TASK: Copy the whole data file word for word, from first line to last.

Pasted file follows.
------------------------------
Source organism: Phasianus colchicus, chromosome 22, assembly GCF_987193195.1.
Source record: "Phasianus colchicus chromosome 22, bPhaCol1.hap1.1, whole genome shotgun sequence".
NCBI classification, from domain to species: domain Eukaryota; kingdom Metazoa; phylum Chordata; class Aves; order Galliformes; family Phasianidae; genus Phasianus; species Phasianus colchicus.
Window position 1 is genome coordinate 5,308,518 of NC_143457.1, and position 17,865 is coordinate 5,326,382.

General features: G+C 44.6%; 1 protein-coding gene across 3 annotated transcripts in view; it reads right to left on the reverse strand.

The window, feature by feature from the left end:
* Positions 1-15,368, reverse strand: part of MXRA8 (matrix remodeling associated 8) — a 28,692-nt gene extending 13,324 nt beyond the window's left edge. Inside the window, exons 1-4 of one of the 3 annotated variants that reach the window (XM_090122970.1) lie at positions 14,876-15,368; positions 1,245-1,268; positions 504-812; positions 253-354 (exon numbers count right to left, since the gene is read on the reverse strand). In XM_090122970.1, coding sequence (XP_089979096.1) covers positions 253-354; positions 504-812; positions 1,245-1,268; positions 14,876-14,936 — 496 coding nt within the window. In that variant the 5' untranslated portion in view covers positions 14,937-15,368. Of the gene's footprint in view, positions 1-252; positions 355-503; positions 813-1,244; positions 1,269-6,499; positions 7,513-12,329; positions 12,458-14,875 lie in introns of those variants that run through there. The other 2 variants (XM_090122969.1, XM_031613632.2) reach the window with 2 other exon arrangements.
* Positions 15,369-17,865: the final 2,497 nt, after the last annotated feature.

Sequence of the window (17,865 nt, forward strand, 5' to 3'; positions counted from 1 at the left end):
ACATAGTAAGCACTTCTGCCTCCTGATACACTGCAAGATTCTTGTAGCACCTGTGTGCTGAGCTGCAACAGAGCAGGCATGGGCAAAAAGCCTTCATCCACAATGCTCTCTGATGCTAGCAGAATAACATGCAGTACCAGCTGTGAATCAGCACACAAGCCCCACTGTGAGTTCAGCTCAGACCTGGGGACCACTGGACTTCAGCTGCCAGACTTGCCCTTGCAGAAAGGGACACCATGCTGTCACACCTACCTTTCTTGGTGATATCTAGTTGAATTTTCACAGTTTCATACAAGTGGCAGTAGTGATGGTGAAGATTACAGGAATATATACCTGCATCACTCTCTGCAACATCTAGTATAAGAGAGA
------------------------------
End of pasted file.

Source organism: Phasianus colchicus, chromosome 22, assembly GCF_987193195.1.
Source record: "Phasianus colchicus chromosome 22, bPhaCol1.hap1.1, whole genome shotgun sequence".
NCBI classification, from domain to species: domain Eukaryota; kingdom Metazoa; phylum Chordata; class Aves; order Galliformes; family Phasianidae; genus Phasianus; species Phasianus colchicus.
Window position 1 is genome coordinate 5,308,518 of NC_143457.1, and position 17,865 is coordinate 5,326,382.

General features: G+C 44.6%; 1 protein-coding gene across 3 annotated transcripts in view; it reads right to left on the reverse strand.

The window, feature by feature from the left end:
* Positions 1-15,368, reverse strand: part of MXRA8 (matrix remodeling associated 8) — a 28,692-nt gene extending 13,324 nt beyond the window's left edge. Inside the window, exons 1-4 of one of the 3 annotated variants that reach the window (XM_090122970.1) lie at positions 14,876-15,368; positions 1,245-1,268; positions 504-812; positions 253-354 (exon numbers count right to left, since the gene is read on the reverse strand). In XM_090122970.1, coding sequence (XP_089979096.1) covers positions 253-354; positions 504-812; positions 1,245-1,268; positions 14,876-14,936 — 496 coding nt within the window. In that variant the 5' untranslated portion in view covers positions 14,937-15,368. Of the gene's footprint in view, positions 1-252; positions 355-503; positions 813-1,244; positions 1,269-6,499; positions 7,513-12,329; positions 12,458-14,875 lie in introns of those variants that run through there. The other 2 variants (XM_090122969.1, XM_031613632.2) reach the window with 2 other exon arrangements.
* Positions 15,369-17,865: the final 2,497 nt, after the last annotated feature.

Sequence of the window (17,865 nt, forward strand, 5' to 3'; positions counted from 1 at the left end):
ACATAGTAAGCACTTCTGCCTCCTGATACACTGCAAGATTCTTGTAGCACCTGTGTGCTGAGCTGCAACAGAGCAGGCATGGGCAAAAAGCCTTCATCCACAATGCTCTCTGATGCTAGCAGAATAACATGCAGTACCAGCTGTGAATCAGCACACAAGCCCCACTGTGAGTTCAGCTCAGACCTGGGGACCACTGGACTTCAGCTGCCAGACTTGCCCTTGCAGAAAGGGACACCATGCTGTCACACCTACCTTTCTTGGTGATATCTAGTTGAATTTTCACAGTTTCATACAAGTGGCAGTAGTGATGGTGAAGATTACAGGAATATATACCTGCATCACTCTCTGCAACATCTAGTATAAGAGAGA